Medicine Robe


I finished this painted elk robe recently and am quite pleased with the finished product.  It’s pictured hanging double and drying the paint and sealer. All paints are earth-derivatives and mixed with hide-glue binders.  Colors are black, white and blackcurrant red. The impetus for this piece grew from a chance encounter with a Howard Terpning print entitled “medicine robe.”  The piece was startling in its simplicity and striking use of contrasting color. I was mesmerized by its beauty and reminded why I love Terpning’s use of color to create a powerful reaction. The power of the print worked and drove me to experiment with bold contrasting colors as well. How does one create powerful images using historical content while simultaneously tweaking colors to produce the most dramatic of images?  I’m not certain I knew the answer but I went questing for some solutions. This robe was my foray into some murky land. Not my first, but definitely my most deliberate.

Painted robes were worn by native peoples for warmth, status, religious purposes, and messaging. So many robes were lost along with their intended interpretations that experts have gaps in their understanding of some extant pieces. Some robes are rather straightforward, however.  Many robes are colorful storyboards of warrior exploits including battles, stolen horses, coup counted and scalps were taken, weapons acquired, and enemy fatalities. Pre-reservation robe images were very two-dimensional in appearance. Faces were left undrawn, images were outlined in black and color was sometimes added. Sometimes not. These older pieces had a very glyph nature while those made later grew more European in appearance due to white contact and its consequent artistic influence. This “bear medicine” robe honors the role of the bear in plains culture. His image was often used to adorn shields, robes, shirts, etc. Native people had great respect for the strength and ferocity of the grizzly and often sought to associate with his power. I like to think this robe would have been worn proudly and imparted a sense of security to its owner. I love this piece!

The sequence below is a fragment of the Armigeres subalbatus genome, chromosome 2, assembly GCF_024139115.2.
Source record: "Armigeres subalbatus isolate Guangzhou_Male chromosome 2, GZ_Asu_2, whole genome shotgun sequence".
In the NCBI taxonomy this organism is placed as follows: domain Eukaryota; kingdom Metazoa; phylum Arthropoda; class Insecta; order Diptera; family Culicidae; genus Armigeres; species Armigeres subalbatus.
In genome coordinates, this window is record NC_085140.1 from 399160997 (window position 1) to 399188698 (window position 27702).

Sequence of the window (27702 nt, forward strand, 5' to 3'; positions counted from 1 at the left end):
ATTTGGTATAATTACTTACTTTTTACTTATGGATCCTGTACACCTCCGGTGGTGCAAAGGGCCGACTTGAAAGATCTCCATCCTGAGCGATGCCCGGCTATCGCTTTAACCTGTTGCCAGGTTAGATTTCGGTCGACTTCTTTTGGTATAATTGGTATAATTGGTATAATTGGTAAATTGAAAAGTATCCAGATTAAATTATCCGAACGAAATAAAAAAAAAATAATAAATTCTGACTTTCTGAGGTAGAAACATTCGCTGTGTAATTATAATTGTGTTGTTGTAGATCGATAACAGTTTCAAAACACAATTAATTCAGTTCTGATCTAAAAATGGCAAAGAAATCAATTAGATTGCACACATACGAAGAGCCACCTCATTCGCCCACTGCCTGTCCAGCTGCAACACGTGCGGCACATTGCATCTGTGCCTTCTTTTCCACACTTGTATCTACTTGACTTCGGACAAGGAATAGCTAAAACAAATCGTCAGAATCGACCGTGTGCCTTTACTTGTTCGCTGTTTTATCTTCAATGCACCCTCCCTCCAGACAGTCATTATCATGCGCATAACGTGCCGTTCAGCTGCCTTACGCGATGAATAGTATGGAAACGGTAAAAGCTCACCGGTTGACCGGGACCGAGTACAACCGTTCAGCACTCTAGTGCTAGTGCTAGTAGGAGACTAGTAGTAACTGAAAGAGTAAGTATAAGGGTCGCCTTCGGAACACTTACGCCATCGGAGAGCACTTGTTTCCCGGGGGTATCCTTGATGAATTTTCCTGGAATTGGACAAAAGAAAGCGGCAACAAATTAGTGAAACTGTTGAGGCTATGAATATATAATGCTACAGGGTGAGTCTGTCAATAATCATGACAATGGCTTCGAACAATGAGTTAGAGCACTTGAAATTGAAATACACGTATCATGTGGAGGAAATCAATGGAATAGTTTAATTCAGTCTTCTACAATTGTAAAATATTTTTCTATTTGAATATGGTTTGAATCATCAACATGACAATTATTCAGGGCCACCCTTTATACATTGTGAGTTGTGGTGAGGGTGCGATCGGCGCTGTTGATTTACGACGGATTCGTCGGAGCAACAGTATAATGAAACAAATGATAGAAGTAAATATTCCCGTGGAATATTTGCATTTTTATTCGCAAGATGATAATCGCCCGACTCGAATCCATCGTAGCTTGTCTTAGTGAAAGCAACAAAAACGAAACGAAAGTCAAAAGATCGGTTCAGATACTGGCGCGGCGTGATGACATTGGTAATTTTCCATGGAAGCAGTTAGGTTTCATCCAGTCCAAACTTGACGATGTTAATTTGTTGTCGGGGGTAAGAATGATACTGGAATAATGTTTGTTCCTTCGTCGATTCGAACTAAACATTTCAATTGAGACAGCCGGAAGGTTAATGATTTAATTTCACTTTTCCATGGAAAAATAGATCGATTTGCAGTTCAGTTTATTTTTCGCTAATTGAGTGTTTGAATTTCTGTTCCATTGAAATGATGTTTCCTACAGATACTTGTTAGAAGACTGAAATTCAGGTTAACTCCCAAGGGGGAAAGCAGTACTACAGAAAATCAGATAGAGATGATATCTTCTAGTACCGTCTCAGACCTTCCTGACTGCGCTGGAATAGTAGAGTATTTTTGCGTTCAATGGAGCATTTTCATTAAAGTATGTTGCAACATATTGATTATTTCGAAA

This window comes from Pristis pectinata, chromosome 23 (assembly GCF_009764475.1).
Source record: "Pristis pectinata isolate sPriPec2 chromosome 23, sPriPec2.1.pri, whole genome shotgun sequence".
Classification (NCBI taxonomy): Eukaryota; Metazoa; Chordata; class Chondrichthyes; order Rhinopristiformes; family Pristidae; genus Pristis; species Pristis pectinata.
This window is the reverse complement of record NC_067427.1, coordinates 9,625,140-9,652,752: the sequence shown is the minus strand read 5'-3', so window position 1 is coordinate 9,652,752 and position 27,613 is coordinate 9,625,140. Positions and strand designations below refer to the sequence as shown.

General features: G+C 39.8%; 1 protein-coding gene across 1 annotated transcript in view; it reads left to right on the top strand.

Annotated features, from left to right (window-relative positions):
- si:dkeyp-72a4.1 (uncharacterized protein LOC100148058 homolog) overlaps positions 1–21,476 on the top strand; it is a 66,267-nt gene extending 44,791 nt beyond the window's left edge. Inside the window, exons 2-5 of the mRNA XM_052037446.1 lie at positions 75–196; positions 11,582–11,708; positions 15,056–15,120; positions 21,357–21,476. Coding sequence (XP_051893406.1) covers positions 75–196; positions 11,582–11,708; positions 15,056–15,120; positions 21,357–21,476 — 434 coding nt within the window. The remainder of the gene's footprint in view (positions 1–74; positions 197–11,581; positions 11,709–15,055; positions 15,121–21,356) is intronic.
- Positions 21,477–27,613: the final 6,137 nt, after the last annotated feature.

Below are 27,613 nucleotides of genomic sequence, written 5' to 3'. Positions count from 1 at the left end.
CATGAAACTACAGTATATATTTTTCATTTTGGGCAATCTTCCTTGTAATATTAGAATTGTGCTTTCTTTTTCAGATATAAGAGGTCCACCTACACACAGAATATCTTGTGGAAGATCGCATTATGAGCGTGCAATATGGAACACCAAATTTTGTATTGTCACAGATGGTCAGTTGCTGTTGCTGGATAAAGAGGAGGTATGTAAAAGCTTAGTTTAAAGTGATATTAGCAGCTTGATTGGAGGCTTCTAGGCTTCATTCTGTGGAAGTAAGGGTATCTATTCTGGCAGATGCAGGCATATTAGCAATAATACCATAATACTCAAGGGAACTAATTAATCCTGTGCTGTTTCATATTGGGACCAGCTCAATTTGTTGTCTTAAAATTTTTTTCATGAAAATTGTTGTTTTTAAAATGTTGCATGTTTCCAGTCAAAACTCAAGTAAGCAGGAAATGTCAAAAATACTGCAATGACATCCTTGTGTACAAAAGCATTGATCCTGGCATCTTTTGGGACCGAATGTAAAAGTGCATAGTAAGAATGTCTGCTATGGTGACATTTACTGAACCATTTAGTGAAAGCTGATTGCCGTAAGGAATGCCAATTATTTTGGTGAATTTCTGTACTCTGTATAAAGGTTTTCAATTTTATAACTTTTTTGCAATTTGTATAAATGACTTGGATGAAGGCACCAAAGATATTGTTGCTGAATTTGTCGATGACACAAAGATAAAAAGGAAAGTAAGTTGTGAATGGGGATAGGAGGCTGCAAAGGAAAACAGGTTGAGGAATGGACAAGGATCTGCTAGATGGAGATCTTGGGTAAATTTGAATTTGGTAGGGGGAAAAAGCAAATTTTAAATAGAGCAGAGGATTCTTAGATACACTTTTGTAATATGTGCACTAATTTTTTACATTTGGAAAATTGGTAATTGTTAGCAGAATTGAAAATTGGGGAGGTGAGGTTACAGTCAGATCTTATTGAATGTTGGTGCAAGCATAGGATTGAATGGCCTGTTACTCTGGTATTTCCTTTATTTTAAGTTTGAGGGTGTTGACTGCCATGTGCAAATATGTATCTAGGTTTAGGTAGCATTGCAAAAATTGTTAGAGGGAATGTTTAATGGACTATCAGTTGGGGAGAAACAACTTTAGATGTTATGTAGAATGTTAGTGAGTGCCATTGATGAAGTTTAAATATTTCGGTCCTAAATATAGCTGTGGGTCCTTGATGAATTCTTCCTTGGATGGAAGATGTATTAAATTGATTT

Neal Armstrong